We present experimental results of internal wave generation by the oscillation of a two-dimensional topography in a linearly stratified fluid. Simultaneous synthetic schlieren and particle image velocimetry high-resolution measurements are made in a series of experiments with different forcing frequencies, all other parameters being kept constant. This setup allows us to obtain the potential and kinetic components of the mechanical energy transported by the internal wave beam for different relative values of the maximum topographic slope to the slope of internal wave phase lines, in a quasi-linear regime. Measurements are carefully validated and a combined wavelet and principal component analysis are carried out to extract the most energetic physical processes associated with the internal waves. The duration of the transient regime is evaluated in order to consider only results during the steady regime. We discuss the evolution of the radiated mechanical energy with respect to the forcing frequency, and we show that it reaches a maximum in the near-critical regime, in good agreement with recent numerical and theoretical works. New insights are provided about the role played by the relative values of the maximum topographic slope and the internal wave beam slope in the efficiency of energy transfers from barotropic tide to radiated internal waves. This study is a step toward a better quantification of the energy transported away by internal waves and available for mixing the ocean.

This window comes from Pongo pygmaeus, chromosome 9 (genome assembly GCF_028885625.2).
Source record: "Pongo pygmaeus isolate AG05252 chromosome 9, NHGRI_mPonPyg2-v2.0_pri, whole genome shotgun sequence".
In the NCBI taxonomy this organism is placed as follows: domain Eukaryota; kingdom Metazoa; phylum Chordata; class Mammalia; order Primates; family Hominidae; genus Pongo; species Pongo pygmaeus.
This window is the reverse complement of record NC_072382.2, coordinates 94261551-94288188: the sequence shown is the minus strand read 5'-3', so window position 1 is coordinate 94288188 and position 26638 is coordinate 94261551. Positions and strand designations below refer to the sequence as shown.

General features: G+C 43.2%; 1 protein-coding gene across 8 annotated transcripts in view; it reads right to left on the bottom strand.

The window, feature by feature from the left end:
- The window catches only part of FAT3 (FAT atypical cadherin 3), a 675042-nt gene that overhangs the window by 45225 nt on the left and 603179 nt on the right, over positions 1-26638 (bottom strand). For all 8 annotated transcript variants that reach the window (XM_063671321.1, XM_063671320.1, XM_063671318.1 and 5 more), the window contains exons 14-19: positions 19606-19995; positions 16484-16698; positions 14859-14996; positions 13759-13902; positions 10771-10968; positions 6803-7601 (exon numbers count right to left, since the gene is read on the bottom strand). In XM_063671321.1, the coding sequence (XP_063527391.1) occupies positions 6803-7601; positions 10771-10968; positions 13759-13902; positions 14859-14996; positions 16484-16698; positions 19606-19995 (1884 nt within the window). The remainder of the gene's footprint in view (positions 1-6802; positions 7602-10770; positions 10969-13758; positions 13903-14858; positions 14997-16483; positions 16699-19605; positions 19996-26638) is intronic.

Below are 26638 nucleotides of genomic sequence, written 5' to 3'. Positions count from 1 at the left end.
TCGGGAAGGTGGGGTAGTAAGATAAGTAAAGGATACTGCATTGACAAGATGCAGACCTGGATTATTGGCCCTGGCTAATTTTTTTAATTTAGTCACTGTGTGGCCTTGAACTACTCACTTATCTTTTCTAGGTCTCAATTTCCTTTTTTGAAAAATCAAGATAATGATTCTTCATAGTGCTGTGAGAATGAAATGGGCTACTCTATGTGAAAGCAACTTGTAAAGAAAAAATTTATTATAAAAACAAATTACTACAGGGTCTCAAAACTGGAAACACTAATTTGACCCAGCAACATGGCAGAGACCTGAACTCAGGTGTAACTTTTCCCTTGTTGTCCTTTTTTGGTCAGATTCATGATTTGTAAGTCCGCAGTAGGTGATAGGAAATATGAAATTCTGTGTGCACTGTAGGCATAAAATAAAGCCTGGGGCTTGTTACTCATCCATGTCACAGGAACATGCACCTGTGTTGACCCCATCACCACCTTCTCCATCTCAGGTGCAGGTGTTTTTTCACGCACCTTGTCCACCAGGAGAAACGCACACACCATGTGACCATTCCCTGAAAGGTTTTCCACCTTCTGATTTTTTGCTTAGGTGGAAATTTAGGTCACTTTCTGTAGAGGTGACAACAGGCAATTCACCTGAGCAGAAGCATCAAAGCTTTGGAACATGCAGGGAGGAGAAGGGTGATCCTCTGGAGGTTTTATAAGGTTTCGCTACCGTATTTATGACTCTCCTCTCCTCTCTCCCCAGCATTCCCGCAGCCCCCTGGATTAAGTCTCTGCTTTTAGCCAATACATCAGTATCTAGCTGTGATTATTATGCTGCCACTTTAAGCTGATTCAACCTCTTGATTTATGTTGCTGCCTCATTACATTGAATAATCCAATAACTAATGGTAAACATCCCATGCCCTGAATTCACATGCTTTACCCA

Experiments in Fluids – Springer Journals
Published: May 24, 2011
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